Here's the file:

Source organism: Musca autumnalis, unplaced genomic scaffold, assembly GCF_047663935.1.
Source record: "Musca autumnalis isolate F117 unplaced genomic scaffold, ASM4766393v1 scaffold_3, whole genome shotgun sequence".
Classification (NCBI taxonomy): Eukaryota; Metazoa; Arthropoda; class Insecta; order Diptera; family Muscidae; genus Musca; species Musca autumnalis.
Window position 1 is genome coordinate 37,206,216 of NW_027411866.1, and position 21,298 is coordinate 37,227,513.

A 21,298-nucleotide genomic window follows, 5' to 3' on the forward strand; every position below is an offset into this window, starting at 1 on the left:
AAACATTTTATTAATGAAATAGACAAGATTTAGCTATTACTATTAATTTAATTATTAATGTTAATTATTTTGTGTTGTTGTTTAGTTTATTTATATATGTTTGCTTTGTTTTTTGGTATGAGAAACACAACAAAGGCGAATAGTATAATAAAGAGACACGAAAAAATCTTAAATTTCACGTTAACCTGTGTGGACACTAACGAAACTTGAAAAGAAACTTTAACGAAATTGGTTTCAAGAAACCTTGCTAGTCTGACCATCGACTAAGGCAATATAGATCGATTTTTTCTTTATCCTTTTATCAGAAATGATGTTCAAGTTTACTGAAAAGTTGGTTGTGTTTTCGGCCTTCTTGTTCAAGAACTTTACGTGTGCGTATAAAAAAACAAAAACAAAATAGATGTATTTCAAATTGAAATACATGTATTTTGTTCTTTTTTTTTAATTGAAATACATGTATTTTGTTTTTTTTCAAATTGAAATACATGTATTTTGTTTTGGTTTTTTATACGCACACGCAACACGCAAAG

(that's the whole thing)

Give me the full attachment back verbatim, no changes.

Source organism: Musca autumnalis, unplaced genomic scaffold, assembly GCF_047663935.1.
Source record: "Musca autumnalis isolate F117 unplaced genomic scaffold, ASM4766393v1 scaffold_3, whole genome shotgun sequence".
Classification (NCBI taxonomy): Eukaryota; Metazoa; Arthropoda; class Insecta; order Diptera; family Muscidae; genus Musca; species Musca autumnalis.
Window position 1 is genome coordinate 37,206,216 of NW_027411866.1, and position 21,298 is coordinate 37,227,513.

A 21,298-nucleotide genomic window follows, 5' to 3' on the forward strand; every position below is an offset into this window, starting at 1 on the left:
AAACATTTTATTAATGAAATAGACAAGATTTAGCTATTACTATTAATTTAATTATTAATGTTAATTATTTTGTGTTGTTGTTTAGTTTATTTATATATGTTTGCTTTGTTTTTTGGTATGAGAAACACAACAAAGGCGAATAGTATAATAAAGAGACACGAAAAAATCTTAAATTTCACGTTAACCTGTGTGGACACTAACGAAACTTGAAAAGAAACTTTAACGAAATTGGTTTCAAGAAACCTTGCTAGTCTGACCATCGACTAAGGCAATATAGATCGATTTTTTCTTTATCCTTTTATCAGAAATGATGTTCAAGTTTACTGAAAAGTTGGTTGTGTTTTCGGCCTTCTTGTTCAAGAACTTTACGTGTGCGTATAAAAAAACAAAAACAAAATAGATGTATTTCAAATTGAAATACATGTATTTTGTTCTTTTTTTTTAATTGAAATACATGTATTTTGTTTTTTTTCAAATTGAAATACATGTATTTTGTTTTGGTTTTTTATACGCACACGCAACACGCAAAG